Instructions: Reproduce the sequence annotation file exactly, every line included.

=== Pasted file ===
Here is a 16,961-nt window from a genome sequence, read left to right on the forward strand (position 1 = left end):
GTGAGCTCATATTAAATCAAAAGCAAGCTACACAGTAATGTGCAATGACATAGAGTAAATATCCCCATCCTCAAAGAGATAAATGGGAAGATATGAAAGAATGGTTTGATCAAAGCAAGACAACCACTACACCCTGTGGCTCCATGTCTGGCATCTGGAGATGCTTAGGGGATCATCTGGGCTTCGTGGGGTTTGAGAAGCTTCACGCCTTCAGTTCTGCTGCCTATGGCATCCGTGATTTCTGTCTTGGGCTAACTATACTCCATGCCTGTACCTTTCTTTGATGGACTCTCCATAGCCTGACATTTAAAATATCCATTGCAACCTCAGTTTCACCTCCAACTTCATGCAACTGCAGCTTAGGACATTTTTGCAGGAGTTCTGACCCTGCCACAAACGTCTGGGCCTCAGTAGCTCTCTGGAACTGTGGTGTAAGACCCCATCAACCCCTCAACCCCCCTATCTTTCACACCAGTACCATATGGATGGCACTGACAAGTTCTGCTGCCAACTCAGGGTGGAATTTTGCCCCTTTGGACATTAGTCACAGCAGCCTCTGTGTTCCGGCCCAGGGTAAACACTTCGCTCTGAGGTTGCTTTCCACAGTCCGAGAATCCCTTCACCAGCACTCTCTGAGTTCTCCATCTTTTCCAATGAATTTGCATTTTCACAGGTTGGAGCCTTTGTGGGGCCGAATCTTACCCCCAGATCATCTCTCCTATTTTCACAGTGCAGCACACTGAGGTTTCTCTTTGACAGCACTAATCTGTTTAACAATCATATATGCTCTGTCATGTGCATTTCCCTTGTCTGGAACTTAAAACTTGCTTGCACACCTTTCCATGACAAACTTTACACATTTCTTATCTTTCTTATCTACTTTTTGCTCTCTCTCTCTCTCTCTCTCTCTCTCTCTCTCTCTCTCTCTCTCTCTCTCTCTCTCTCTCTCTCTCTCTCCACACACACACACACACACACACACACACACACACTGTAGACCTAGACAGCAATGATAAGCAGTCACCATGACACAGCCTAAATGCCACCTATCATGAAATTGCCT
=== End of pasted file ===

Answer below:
Here is a 16,961-nt window from a genome sequence, read left to right on the forward strand (position 1 = left end):
GTGAGCTCATATTAAATCAAAAGCAAGCTACACAGTAATGTGCAATGACATAGAGTAAATATCCCCATCCTCAAAGAGATAAATGGGAAGATATGAAAGAATGGTTTGATCAAAGCAAGACAACCACTACACCCTGTGGCTCCATGTCTGGCATCTGGAGATGCTTAGGGGATCATCTGGGCTTCGTGGGGTTTGAGAAGCTTCACGCCTTCAGTTCTGCTGCCTATGGCATCCGTGATTTCTGTCTTGGGCTAACTATACTCCATGCCTGTACCTTTCTTTGATGGACTCTCCATAGCCTGACATTTAAAATATCCATTGCAACCTCAGTTTCACCTCCAACTTCATGCAACTGCAGCTTAGGACATTTTTGCAGGAGTTCTGACCCTGCCACAAACGTCTGGGCCTCAGTAGCTCTCTGGAACTGTGGTGTAAGACCCCATCAACCCCTCAACCCCCCTATCTTTCACACCAGTACCATATGGATGGCACTGACAAGTTCTGCTGCCAACTCAGGGTGGAATTTTGCCCCTTTGGACATTAGTCACAGCAGCCTCTGTGTTCCGGCCCAGGGTAAACACTTCGCTCTGAGGTTGCTTTCCACAGTCCGAGAATCCCTTCACCAGCACTCTCTGAGTTCTCCATCTTTTCCAATGAATTTGCATTTTCACAGGTTGGAGCCTTTGTGGGGCCGAATCTTACCCCCAGATCATCTCTCCTATTTTCACAGTGCAGCACACTGAGGTTTCTCTTTGACAGCACTAATCTGTTTAACAATCATATATGCTCTGTCATGTGCATTTCCCTTGTCTGGAACTTAAAACTTGCTTGCACACCTTTCCATGACAAACTTTACACATTTCTTATCTTTCTTATCTACTTTTTGCTCTCTCTCTCTCTCTCTCTCTCTCTCTCTCTCTCTCTCTCTCTCTCTCTCTCTCTCTCTCTCTCTCTCTCCACACACACACACACACACACACACACACACACACTGTAGACCTAGACAGCAATGATAAGCAGTCACCATGACACAGCCTAAATGCCACCTATCATGAAATTGCCT